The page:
15. 15.
    Hartmann D, Schmidt H, Schilling D, et al. Follow-up of patients with obscure gastrointestinal bleeding after capsule endoscopy and intraoperative enteroscopy. Hepatogastroenterology. 2007;54:780–783.PubMedGoogle Scholar
  16. 16.
    Saperas E, Dot J, Videla J, Alvarez-Castells A, et al. Capsule endoscopy versus computed tomographic or standard angiography for the diagnosis of obscure gastrointestinal bleeding. Am J Gastroenterol. 2007;102:731–737.PubMedCrossRefGoogle Scholar
  17. 17.
    Heine GD, Hadithi M, Groenen MJ, Kuipers EJ, Jacobs MA, Mulder CJ. Double-balloon enteroscopy: Indications, diagnostic yield, and complications in a series of 275 patients with suspected small-bowel disease. Endoscopy. 2006;38:42–48.PubMedCrossRefGoogle Scholar
  18. 18.
    Estevez E, Gonzalez-Conde B, Vazquez-Iglesias JL, et al. Diagnostic yield and clinical outcomes after capsule endoscopy in 100 consecutive patients with obscure gastrointestinal bleeding. Eur J Gastroenterol Hepatol. 2006;18:881–888.PubMedCrossRefGoogle Scholar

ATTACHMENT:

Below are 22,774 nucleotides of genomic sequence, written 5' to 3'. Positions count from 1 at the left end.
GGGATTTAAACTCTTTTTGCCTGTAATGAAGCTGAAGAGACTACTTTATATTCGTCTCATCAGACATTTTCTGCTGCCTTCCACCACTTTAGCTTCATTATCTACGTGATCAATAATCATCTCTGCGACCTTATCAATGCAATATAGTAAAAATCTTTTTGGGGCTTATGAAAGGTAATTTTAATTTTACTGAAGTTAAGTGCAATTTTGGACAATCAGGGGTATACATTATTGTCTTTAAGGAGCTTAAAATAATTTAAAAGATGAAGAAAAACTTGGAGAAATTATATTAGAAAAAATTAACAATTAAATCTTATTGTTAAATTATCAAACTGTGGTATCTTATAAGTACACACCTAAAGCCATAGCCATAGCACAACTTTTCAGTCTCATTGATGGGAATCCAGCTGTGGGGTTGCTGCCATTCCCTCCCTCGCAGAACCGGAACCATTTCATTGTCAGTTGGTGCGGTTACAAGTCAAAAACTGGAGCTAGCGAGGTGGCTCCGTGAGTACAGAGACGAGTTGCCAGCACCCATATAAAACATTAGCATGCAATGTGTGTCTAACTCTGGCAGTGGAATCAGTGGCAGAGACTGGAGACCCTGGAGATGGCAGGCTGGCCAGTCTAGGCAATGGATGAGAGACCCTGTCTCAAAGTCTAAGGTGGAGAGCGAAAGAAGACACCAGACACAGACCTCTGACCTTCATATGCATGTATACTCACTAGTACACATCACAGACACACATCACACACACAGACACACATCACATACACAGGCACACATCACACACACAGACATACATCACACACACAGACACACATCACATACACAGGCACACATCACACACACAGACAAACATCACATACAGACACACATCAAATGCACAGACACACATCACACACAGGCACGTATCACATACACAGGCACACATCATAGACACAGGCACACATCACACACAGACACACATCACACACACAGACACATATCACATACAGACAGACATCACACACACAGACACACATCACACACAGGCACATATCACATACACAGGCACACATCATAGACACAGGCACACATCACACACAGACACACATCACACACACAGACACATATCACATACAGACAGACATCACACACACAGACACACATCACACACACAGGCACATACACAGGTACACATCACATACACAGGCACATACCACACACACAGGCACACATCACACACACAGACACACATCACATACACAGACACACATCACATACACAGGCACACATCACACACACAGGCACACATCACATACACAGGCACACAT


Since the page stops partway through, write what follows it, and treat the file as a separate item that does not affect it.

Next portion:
19. 19.
    Carey EJ, Leighton JA, Heigh RI, et al. A single-center experience of 260 consecutive patients undergoing capsule endoscopy for obscure gastrointestinal bleeding. Am J Gastroenterol. 2007;102:89–95.PubMedCrossRefGoogle Scholar
  20. 20.
    Buscaglia JM, Giday SA, Kantsevoy SV, et al. Performance characteristics of the suspected blood indicator feature in capsule endoscopy according to indication for study. Clin Gastroenterol Hepatol. 2008;6:298–301.PubMedCrossRefGoogle Scholar
  21. 21.
    D’Halluin PN, Delvaux M, Lapalus MG, et al. Does the “Suspected Blood Indicator” improve the detection of bleeding lesions by capsule endoscopy? Gastrointest Endosc. 2005;61:243–249.PubMedCrossRefGoogle Scholar
  22. 22.
    Gilbert D, O’Malley S, Selby W. Are repeat upper gastrointestinal endoscopy and colonoscopy necessary within six months of capsule endoscopy in patients with obscure gastrointestinal bleeding? J Gastroenterol Hepatol. 2008;23:1806–1809.PubMedCrossRefGoogle Scholar

Copyright information

© Springer Science+Business Media, LLC 2011

Authors and Affiliations

  • Jiannis Vlachogiannakos
    • 1
  • Kostis Papaxoinis
    • 1
  • Nikos Viazis
    • 2
  • Anastasia Kegioglou
    • 2
  • Ioannis Binas
    • 1
  • Dimitrios Karamanolis
    • 2
  • Spiros D. Ladas
    • 1
  1. 1.Hepatogastroenterology Unit, First Department of Medicine, PropaedeuticMedical School, Athens University, Laiko General Hospital, AthensAthensGreece
  2. 2.Second Department of GastroenterologyEvangelismos General HospitalAthensGreece

Personalised recommendations